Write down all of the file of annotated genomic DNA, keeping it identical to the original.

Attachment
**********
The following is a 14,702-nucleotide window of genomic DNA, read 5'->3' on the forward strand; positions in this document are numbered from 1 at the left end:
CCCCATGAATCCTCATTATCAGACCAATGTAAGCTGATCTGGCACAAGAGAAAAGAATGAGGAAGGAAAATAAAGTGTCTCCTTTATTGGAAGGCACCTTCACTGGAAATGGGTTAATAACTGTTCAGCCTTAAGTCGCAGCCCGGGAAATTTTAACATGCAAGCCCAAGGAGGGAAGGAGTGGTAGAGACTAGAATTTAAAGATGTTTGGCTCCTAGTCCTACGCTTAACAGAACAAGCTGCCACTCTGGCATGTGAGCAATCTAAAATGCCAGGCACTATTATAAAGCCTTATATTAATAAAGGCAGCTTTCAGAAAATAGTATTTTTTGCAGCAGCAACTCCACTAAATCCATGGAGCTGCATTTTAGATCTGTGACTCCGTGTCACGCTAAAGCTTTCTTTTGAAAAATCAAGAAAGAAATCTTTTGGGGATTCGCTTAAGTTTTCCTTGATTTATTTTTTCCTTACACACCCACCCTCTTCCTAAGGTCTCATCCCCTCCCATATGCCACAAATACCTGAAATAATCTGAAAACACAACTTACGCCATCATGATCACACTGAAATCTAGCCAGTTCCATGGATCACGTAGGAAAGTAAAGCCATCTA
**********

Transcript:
The following is a 14,702-nucleotide window of genomic DNA, read 5'->3' on the forward strand; positions in this document are numbered from 1 at the left end:
CCCCATGAATCCTCATTATCAGACCAATGTAAGCTGATCTGGCACAAGAGAAAAGAATGAGGAAGGAAAATAAAGTGTCTCCTTTATTGGAAGGCACCTTCACTGGAAATGGGTTAATAACTGTTCAGCCTTAAGTCGCAGCCCGGGAAATTTTAACATGCAAGCCCAAGGAGGGAAGGAGTGGTAGAGACTAGAATTTAAAGATGTTTGGCTCCTAGTCCTACGCTTAACAGAACAAGCTGCCACTCTGGCATGTGAGCAATCTAAAATGCCAGGCACTATTATAAAGCCTTATATTAATAAAGGCAGCTTTCAGAAAATAGTATTTTTTGCAGCAGCAACTCCACTAAATCCATGGAGCTGCATTTTAGATCTGTGACTCCGTGTCACGCTAAAGCTTTCTTTTGAAAAATCAAGAAAGAAATCTTTTGGGGATTCGCTTAAGTTTTCCTTGATTTATTTTTTCCTTACACACCCACCCTCTTCCTAAGGTCTCATCCCCTCCCATATGCCACAAATACCTGAAATAATCTGAAAACACAACTTACGCCATCATGATCACACTGAAATCTAGCCAGTTCCATGGATCACGTAGGAAAGTAAAGCCATCTA